Behind The Tape
Wednesday, December 16 2009
Grrreetings, class! Today we will talk about insect activity on a body. Say it together, class, "Ewwwwwwwwwwwww!"
Depending upon your climate, insect activity (that's a nice way of saying "maggot infestation") on your body can happen pretty quickly. I won't go into the kinds of bugs that appear first and all that--this is a Kindergarten Crime Scene Class. Again, I'm not trying to be condescending, I really THINK in those terms. Most of us are not Forensic Entomologists. When a scene calls for that kind of scientist, we can certainly call one in for assistance. (I just love bug people!)
Maggots are really the larval stage of flies. They are not the only insect to show up on a body. For our purposes though, they're the insects we'll focus on for today.
So where was I? OH! We were talking about insect activity in bodies! The point I want to stress for this lesson is that insects (maggots) tend to gather around openings in the body, i.e., the nose, ears, eyes, mouth and genitals. This is a given. So . . . when you see a body that has insect activity in the chest cavity, there's a good bet that there is a HOLE in the chest caviity where the little boogers got started. Class, what causes holes in the chest? RIGHT! Bullets and knives! (and hammers, hatchets, machetes, shotgun pellets, and so on, but you get the point.) If you see a body with lots of insect activity in places where they really shouldn't have it yet, you need to look a little closer. The death that on the surface looks like a natural, could be a murder!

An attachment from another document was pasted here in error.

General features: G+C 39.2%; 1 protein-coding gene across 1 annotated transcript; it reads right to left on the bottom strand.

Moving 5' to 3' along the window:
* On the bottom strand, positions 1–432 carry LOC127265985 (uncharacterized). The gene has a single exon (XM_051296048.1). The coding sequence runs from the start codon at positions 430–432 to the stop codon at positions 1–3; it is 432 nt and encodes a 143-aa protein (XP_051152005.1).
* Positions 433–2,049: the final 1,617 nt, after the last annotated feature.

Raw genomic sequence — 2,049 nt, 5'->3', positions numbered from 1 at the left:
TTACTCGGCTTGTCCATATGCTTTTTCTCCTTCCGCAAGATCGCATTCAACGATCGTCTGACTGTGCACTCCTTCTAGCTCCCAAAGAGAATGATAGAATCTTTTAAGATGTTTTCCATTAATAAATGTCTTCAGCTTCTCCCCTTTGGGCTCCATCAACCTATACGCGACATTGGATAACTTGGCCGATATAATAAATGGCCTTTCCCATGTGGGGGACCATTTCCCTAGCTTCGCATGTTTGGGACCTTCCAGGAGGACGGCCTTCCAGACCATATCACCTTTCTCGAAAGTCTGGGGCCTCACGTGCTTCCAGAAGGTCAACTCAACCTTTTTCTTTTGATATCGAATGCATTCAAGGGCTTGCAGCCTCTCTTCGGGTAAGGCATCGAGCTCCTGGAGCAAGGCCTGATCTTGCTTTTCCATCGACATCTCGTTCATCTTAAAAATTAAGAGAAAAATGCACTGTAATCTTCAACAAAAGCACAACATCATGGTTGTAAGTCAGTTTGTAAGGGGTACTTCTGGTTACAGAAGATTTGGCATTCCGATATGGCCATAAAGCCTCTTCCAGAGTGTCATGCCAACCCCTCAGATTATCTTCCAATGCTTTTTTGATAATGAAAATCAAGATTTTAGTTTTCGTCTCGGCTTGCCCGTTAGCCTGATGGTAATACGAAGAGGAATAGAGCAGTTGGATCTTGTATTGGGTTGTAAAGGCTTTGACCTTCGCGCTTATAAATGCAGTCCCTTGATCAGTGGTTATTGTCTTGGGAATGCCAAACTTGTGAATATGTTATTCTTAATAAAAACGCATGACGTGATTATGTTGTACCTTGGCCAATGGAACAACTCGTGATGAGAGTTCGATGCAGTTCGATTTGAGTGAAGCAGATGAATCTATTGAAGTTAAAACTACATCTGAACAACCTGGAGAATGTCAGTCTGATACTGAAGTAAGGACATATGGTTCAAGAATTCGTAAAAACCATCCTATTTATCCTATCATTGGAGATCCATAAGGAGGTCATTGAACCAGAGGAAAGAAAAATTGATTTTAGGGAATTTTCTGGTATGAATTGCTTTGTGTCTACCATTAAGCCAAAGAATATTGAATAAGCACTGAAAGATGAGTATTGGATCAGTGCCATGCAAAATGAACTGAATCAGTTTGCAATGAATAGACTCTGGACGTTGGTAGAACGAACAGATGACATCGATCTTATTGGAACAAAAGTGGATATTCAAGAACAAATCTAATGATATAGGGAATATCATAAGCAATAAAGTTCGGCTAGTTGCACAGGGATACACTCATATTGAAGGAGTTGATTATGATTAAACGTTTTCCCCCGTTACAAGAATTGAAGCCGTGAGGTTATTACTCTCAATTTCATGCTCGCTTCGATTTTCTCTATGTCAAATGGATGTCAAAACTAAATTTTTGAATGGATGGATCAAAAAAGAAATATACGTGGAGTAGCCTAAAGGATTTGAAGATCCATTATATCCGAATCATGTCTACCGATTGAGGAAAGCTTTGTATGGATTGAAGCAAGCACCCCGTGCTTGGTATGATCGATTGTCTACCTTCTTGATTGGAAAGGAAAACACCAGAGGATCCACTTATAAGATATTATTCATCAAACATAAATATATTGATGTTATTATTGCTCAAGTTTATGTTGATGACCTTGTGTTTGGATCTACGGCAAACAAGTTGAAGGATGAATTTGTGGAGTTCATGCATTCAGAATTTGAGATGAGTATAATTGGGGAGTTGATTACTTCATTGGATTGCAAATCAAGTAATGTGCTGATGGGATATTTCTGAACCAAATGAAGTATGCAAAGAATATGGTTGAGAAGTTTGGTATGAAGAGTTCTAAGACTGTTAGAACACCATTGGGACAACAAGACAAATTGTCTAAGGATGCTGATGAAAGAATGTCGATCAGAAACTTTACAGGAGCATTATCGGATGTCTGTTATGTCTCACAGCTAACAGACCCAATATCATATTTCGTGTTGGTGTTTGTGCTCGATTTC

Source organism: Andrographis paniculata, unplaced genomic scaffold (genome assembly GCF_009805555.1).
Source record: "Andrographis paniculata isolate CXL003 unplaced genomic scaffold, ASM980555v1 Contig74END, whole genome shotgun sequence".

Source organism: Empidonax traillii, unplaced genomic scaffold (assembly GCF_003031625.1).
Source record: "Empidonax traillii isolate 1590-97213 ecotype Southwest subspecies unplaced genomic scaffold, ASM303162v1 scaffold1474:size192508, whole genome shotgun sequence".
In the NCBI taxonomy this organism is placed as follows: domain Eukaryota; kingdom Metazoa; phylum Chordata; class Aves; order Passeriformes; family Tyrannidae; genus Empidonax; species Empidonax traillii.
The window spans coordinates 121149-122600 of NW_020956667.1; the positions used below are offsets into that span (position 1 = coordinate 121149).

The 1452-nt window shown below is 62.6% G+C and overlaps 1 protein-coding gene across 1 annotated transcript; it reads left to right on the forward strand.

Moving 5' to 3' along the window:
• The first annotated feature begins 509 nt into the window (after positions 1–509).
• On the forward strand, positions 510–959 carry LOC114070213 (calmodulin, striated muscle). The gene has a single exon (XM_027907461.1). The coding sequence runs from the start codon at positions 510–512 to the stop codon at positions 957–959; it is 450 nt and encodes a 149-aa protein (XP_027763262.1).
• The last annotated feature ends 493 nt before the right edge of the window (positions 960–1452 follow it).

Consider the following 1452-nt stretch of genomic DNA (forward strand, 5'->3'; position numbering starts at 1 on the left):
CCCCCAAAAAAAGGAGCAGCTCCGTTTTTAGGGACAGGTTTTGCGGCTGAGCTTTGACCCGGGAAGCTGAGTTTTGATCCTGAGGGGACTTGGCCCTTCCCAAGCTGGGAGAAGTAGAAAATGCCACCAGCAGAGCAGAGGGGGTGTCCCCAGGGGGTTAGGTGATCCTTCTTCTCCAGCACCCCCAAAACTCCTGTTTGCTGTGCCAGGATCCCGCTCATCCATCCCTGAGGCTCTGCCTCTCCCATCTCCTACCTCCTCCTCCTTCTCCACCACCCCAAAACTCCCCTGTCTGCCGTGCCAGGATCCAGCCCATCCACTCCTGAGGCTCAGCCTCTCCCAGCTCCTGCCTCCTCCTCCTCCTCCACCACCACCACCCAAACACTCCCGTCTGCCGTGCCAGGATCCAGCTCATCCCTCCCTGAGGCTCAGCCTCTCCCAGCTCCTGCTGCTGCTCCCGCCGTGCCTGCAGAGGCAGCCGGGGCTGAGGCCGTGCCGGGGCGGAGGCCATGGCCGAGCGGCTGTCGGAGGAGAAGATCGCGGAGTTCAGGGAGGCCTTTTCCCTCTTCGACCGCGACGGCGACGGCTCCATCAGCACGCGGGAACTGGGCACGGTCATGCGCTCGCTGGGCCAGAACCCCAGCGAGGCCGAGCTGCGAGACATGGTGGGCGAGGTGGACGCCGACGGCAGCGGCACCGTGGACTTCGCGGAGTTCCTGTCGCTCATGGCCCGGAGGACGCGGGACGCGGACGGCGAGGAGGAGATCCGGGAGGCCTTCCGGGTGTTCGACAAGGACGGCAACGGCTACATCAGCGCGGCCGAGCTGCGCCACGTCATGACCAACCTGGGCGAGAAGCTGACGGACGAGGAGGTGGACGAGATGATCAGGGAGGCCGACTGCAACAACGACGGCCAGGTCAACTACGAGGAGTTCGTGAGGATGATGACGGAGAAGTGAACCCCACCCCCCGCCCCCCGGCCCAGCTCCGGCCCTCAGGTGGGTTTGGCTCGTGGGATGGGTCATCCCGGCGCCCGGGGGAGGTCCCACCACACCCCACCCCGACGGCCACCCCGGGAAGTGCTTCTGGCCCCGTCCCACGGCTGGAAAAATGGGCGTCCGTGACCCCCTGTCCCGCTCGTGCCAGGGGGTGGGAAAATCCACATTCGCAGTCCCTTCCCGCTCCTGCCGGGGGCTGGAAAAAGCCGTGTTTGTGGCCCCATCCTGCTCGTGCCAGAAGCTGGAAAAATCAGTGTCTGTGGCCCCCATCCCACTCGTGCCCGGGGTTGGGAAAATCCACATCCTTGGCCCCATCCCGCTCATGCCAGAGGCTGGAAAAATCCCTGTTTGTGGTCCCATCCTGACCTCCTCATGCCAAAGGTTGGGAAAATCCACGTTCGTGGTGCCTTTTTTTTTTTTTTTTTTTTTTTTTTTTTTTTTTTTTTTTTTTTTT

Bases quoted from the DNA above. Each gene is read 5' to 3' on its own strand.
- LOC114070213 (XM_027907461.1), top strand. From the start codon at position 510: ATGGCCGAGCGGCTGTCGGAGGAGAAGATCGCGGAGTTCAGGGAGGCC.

And our quote for the day comes from Clifton Fadiman:
"The biochemist J.B.S. Haldane was engaged in discussion with an eminent theologian, "What inference," asked the latter, "might one draw about the nature of God from a study of his works?" Haldane replied, "An inordinate fondness for beetles."